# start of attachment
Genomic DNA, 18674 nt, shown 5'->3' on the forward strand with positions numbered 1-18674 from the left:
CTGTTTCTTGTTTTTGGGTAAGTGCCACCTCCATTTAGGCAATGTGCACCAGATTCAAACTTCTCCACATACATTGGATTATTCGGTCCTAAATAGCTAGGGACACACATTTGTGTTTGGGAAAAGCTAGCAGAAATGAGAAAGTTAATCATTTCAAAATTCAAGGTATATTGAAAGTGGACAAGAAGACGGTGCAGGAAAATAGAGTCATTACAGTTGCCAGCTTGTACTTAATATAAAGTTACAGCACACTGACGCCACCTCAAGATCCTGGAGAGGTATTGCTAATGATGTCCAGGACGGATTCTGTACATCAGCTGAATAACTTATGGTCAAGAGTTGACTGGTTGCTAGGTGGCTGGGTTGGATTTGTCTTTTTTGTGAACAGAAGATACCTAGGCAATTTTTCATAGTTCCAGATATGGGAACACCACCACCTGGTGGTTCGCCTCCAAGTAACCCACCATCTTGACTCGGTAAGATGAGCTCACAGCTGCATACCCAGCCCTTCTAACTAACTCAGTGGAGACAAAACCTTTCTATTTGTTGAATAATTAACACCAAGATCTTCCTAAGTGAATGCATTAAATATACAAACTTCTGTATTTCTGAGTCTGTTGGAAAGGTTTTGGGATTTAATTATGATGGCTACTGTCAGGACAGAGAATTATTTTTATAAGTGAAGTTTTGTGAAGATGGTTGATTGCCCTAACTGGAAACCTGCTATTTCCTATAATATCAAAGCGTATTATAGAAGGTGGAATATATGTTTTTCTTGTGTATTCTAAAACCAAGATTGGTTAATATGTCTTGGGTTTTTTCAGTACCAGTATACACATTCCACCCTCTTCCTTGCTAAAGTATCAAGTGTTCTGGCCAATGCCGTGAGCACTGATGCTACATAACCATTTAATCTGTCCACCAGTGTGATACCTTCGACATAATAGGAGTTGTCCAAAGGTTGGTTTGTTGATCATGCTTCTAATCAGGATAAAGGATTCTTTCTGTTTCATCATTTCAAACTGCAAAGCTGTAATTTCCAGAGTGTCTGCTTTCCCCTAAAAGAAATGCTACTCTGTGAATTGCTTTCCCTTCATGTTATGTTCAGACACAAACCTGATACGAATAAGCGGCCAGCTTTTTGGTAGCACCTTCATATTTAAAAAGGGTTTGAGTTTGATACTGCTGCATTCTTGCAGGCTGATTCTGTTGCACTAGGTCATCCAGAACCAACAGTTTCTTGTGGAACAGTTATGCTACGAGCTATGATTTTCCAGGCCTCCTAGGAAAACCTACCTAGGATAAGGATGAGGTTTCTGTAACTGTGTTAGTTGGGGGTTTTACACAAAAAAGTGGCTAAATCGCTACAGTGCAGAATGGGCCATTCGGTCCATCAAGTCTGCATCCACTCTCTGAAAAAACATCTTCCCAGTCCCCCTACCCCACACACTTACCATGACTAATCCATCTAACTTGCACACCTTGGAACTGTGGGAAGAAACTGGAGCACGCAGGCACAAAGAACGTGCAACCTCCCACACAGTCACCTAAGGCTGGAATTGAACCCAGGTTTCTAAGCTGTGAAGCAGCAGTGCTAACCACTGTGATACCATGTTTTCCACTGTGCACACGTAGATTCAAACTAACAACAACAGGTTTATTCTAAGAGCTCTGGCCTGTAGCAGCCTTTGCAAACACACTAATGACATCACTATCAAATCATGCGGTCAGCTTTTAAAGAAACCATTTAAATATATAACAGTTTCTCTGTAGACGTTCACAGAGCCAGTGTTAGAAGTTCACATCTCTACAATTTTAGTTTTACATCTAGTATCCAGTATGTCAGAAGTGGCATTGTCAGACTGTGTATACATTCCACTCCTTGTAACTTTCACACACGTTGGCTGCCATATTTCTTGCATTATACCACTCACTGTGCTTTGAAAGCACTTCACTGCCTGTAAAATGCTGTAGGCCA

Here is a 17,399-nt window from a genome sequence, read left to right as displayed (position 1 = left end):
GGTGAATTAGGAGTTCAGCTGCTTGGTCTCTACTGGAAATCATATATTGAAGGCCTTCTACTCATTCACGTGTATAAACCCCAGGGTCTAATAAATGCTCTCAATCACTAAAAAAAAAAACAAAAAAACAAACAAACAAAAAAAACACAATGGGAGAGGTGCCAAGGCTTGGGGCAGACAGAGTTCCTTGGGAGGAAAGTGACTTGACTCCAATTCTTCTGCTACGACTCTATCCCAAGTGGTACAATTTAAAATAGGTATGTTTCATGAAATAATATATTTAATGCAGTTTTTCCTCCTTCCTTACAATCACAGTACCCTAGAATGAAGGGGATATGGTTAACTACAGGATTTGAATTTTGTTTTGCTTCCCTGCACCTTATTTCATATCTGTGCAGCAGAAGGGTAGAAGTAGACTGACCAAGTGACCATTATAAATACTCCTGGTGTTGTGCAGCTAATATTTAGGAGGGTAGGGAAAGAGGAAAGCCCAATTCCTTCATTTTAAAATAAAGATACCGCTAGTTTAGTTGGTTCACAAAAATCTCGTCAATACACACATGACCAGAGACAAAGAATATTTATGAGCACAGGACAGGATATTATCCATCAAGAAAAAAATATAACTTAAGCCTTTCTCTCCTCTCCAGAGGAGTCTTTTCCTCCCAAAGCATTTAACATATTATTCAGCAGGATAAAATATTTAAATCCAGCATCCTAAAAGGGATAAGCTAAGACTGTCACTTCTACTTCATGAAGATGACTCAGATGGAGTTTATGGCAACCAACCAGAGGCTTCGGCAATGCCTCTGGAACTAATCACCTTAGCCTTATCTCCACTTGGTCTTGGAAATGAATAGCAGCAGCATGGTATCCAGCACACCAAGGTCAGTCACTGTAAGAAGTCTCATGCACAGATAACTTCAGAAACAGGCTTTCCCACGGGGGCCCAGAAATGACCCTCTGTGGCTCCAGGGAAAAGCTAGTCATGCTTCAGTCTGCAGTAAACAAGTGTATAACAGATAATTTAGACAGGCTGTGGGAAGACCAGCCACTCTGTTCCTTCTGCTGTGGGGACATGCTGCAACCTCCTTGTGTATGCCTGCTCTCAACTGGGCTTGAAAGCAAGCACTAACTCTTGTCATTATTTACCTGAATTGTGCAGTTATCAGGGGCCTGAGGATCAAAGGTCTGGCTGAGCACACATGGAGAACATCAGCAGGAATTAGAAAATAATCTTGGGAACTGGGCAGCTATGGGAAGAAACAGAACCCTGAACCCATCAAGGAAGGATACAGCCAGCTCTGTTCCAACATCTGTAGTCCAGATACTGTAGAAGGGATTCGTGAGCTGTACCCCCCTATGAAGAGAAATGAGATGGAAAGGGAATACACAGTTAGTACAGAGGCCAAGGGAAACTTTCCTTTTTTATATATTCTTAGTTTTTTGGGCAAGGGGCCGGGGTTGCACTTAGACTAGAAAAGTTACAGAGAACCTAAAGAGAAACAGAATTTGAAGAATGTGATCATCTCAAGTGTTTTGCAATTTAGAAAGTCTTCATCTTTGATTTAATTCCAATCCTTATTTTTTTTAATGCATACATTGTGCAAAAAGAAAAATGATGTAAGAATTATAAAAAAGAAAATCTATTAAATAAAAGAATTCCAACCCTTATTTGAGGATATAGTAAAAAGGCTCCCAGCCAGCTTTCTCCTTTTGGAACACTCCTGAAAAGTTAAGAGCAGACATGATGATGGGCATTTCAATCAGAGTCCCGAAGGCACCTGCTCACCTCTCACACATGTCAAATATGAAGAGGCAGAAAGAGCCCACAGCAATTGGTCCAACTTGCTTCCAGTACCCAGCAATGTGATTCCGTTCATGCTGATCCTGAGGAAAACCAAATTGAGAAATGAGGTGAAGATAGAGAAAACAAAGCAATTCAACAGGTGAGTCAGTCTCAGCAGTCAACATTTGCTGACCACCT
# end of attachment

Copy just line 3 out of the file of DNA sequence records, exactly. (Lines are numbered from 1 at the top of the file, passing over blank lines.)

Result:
Here is a 17,399-nt window from a genome sequence, read left to right as displayed (position 1 = left end):